Supreme Court Ruling on Taxation of Captive BPOs

India has become the preferred destination for multinational companies (MNCs) to outsource significant parts of their operations to be performed on Indian shores. For this purpose, the MNCs establish captive operations in India. The captive Indian entity exclusively services the parent MNC for which it gets paid appropriate fees.

The question that was the bone of contention was whether the Indian revenue authorities can only tax the captive Indian entity for the fees that it receives from the MNC parent or whether the MNC parent (that is outside India) can itself be taxed by the Indian authorities to the extent of the income it has derived internationally from operations attributable to the captive Indian entity.

This was the subject matter of litigation before the Authority for Advance Ruling (AAR) in the Morgan Stanley Case. In February 2006, the AAR ruled that even if the captive Indian BPO operation was treated as a “permanent establishment” of the MNC, only the income received by the Indian entity from the MNC parent would be taxed in India. It also held that the MNC parent itself would not be liable to be taxed in India to the extent of profits attributable to the Indian operations so long as the Indian entity was remunerated by the MNC parent on an arm’s length basis.

With the AAR ruling being in favour of the assessee, it was naturally the subject-matter of an appeal preferred by the revenue before the Supreme Court. As reported in the Economic Times, the Supreme Court yesterday upheld the decision of the AAR and ruled in favour of the assessee.

The gist of the ruling is as follows:

(a) it is first necessary to determine whether the Indian captive BPO is a “permanent establishment” of the MNC parent. If not, then the MNC’s profits are not taxable in India;

(b) if the Indian captive BPO is determined to be a “permanent establishment”, then the MNC parent’s income (attributable to the Indian operations) will be taxable in India only if its remuneration of the captive Indian BPO is not on an arm’s length basis.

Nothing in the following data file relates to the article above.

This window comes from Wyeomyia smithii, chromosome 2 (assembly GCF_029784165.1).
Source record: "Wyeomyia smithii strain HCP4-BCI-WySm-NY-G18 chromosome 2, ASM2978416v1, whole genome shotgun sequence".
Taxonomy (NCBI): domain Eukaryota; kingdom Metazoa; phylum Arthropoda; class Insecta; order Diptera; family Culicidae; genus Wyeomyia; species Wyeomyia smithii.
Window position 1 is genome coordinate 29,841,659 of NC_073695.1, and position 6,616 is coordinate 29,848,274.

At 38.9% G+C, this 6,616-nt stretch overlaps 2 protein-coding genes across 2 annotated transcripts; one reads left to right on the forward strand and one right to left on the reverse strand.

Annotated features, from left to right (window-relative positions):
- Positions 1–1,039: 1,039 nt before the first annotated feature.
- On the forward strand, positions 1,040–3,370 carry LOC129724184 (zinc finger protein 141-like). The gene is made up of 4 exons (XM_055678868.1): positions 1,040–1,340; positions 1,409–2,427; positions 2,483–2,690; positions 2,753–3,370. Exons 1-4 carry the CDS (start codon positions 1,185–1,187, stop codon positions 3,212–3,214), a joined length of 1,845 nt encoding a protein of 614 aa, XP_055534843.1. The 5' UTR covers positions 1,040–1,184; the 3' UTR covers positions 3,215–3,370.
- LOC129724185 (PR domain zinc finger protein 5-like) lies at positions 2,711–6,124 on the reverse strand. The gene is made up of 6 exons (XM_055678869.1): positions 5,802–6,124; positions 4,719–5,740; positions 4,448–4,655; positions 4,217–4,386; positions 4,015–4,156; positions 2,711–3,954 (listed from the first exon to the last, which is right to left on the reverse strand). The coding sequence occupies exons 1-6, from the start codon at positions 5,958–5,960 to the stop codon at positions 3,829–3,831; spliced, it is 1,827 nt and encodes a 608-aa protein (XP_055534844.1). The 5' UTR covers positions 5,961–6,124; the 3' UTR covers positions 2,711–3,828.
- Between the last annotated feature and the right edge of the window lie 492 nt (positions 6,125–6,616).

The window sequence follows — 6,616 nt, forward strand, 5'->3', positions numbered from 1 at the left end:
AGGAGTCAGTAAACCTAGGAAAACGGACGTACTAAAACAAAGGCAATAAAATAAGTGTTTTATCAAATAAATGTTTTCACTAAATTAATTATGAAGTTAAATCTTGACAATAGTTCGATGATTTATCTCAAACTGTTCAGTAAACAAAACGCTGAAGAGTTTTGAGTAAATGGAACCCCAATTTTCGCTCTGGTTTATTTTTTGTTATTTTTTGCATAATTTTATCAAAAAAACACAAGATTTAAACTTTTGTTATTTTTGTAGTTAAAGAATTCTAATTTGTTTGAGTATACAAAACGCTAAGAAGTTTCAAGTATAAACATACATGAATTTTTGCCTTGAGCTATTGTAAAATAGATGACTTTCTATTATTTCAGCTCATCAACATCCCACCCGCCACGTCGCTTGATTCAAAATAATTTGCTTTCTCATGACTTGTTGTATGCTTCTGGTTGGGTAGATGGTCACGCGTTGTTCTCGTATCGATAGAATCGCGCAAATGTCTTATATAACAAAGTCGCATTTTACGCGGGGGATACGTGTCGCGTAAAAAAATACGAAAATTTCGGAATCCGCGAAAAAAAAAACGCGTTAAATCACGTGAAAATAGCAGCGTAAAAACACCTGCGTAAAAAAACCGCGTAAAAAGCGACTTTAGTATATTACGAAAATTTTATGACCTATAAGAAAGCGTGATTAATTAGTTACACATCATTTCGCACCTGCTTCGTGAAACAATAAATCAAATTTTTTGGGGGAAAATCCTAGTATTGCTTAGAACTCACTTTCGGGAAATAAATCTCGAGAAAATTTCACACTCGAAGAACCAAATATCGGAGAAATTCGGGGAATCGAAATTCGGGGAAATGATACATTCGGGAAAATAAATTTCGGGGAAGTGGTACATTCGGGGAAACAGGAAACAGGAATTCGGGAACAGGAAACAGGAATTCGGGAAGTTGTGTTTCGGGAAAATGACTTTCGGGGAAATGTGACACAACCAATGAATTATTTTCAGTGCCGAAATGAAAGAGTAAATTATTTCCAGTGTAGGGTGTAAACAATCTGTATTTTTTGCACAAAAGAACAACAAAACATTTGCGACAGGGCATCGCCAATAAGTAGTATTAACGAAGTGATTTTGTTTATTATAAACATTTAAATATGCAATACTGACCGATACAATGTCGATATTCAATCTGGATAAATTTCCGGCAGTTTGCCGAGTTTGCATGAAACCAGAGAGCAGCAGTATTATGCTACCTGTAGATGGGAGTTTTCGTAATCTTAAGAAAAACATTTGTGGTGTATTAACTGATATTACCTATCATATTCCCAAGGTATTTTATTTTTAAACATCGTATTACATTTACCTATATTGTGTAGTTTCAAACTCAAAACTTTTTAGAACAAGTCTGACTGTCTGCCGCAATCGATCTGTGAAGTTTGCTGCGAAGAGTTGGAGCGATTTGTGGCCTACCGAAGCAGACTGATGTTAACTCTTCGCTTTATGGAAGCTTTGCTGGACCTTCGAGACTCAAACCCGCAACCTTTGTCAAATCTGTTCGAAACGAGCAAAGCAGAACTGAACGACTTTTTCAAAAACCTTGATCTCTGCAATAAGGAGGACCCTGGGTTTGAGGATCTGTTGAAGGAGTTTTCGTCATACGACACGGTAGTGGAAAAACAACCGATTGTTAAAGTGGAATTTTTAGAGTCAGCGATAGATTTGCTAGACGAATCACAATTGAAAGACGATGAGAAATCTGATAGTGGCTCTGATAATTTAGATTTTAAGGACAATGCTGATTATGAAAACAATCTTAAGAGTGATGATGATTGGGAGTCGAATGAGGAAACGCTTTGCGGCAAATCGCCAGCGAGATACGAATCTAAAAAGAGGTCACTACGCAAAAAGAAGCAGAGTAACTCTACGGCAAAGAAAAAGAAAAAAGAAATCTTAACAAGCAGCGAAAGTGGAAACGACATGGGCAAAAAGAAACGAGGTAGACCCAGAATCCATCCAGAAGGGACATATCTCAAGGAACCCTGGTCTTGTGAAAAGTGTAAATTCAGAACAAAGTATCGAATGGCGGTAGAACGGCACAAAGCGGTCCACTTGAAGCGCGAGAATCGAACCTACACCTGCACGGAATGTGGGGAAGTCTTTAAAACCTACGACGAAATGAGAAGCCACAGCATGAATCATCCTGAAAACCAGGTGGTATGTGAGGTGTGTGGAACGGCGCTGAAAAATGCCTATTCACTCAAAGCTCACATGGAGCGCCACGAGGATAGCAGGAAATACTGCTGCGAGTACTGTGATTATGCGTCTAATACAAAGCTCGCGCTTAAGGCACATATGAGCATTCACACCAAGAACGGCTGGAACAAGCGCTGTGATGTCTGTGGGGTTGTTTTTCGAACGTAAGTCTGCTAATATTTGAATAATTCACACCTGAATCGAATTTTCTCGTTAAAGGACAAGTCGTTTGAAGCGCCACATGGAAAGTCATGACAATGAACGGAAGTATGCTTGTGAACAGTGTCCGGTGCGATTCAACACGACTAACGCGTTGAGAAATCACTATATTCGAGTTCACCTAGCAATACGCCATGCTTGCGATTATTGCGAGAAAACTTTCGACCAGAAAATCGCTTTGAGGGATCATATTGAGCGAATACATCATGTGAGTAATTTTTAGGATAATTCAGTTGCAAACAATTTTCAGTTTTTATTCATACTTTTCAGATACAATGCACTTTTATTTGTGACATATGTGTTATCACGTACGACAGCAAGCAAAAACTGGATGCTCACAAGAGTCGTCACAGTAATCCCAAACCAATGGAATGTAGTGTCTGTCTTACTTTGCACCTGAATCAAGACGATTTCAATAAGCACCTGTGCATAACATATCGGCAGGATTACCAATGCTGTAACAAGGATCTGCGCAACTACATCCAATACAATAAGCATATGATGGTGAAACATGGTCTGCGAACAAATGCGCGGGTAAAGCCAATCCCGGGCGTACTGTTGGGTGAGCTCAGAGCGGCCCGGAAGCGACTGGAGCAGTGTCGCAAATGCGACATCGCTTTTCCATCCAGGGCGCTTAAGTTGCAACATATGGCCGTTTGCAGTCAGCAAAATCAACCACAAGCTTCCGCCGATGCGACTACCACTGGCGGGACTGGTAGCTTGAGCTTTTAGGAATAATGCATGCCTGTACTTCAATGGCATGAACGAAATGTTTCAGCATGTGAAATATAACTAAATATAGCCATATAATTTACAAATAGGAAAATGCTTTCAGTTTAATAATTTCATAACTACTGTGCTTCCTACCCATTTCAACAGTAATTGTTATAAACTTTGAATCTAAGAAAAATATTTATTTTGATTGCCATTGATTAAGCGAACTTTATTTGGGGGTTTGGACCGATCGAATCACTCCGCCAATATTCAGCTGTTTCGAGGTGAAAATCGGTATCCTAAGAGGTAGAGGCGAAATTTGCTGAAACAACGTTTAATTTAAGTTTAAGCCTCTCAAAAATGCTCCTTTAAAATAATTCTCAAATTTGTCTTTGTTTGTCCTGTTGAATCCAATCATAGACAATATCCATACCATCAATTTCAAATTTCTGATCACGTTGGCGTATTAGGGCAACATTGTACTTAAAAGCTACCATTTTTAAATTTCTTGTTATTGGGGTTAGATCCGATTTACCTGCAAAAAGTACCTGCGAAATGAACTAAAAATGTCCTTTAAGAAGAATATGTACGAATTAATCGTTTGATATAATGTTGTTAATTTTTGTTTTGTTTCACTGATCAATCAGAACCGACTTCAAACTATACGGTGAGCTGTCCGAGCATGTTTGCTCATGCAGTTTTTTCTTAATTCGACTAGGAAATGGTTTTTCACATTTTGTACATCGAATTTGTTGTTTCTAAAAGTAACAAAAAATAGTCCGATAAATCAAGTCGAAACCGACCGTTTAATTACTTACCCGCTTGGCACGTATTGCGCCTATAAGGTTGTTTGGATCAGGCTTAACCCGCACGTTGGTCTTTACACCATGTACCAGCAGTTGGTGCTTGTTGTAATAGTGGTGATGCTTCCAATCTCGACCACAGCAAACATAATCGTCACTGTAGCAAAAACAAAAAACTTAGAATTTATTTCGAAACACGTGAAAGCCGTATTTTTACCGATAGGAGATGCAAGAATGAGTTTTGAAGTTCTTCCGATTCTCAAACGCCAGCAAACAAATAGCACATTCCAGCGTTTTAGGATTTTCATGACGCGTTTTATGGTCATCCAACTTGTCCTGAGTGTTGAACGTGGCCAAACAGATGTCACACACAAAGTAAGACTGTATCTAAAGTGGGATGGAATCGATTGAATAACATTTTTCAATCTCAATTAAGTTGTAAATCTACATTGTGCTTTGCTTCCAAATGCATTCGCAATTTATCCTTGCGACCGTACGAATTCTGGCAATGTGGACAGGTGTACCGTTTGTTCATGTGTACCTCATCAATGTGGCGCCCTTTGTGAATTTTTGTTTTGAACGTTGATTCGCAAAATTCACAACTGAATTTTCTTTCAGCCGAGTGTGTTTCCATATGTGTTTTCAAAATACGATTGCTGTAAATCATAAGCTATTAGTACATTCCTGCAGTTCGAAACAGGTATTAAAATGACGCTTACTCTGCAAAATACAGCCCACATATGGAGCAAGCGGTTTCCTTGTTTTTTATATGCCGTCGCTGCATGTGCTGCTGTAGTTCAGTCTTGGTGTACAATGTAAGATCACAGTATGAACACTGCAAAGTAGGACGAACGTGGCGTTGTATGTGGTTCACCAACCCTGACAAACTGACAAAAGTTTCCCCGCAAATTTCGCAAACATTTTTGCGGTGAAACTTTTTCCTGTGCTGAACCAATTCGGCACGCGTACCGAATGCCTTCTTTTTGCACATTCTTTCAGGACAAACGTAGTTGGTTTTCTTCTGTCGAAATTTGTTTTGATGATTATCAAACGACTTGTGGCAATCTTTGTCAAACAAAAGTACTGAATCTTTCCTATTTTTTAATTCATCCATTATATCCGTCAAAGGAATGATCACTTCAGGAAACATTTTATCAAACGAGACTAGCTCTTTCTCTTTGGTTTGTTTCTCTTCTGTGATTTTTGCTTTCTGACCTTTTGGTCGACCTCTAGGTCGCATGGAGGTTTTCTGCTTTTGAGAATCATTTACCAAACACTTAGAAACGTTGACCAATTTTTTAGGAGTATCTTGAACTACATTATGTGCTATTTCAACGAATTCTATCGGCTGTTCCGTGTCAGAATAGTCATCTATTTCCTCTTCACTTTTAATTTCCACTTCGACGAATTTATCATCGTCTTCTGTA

The logic of the Supreme Court decision seems to be to ensure that there is no tax leakage through outsourcing. In other words, if the transaction between the MNC parent and the Indian captive BPO is on an arm’s length basis, then the Indian entity receives sufficient revenue on which it pays taxes in India. However, if the services of the Indian entity are undervalued (and not on an arm’s length basis) resulting in less revenue to the Indian entity, that would in turn result in less taxes being paid in India and hence revenue leakage.

It is therefore important for all captive BPO entities to have proper transfer pricing arrangements with their MNC parents such that the transactions are conducted on an arm’s length basis.

It is believed that this ruling from the Supreme Court will put to rest the ambiguity that existed in the interpretation of the Income Tax Act and various circulars issued by the Central Board of Direct Taxes (CBDT). See also, SC ruling clears the air on captive BPO taxation.

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  • Dear Umakanth,

    Thanks for the post. I expected a post on this subject as soon as I read it y’day in The Hindu news updates.

    Could you please explain what is meant by remuneration at an ‘arms length’ basis ?

    The news reports have this phrase within quotation marks but none seem to explain it:)

  • Thanks Srinivasan,

    Arm’s length basis means at market rates. In other words, the price which the MNC parent pays to its captive Indian BPO should be at least the price it would have paid any other third party vendor of the same services.

    There are different methods of determining arm’s length pricing, which takes one into the realm of “transfer pricing”. The best way to determine if the price is at arm’s length is for companies to undertake a transfer pricing study (which most reputed accounting firms are equipped to do) and then fix the price for the services on that basis.

  • Am I the only one who finds the Supreme Court’s analysis confusing? It appears to me that in the first half of the judgement, regarding the PE question, the court concludes that MSCo has a service PE in India because it has sent its employees to India to assist the Indian subsidiary, MSAS, and the employees cannot be regarded as having become employees of MSAS because MSCo retains a lien on their employment. In the second half of the judgement, the court considers the question of how the profits attributable to the PE should be determined. One would expect the court to ask how much MSAS should pay MSCo for the services that MSCo’s employees are providing to MSAS in India, as that is the PE that the court found to exist in the first part of the judgement. But instead the court looks only at the service fees payable by MSCo to MSAS. Why? It is a mystery to me. MSAS is a bona fide Indian corporation providing services to MSCo on its own account. It is not a PE of MSCo, according to the court. The PE defined by the court is a PE of MSCo created by the presence of MSCo employees in India who are providing services to MSAS.

    What am I missing?

    The court notes in passing in the early part of the judgement that MSAS reimbursed MSCo for the salary costs of the MSCo employees in India, but otherwise never considers the question of whether MSAS was adequately remunerating MSCo for the services provided by MSCo. Surely this is the logical next step after the definition of the PE as a service PE of MSCo which is providing services to MSAS. Or perhaps the logic takes one in a circle: MSCo deputes employees to MSAS to assist MSAS in providing services to MSCo, so the question is whether MSCo is paying a large enough service fee to itself for the services it receives from itself in India; and MSAS receives this fee as a nominee or agent of MSCo’s Indian PE. Crazy.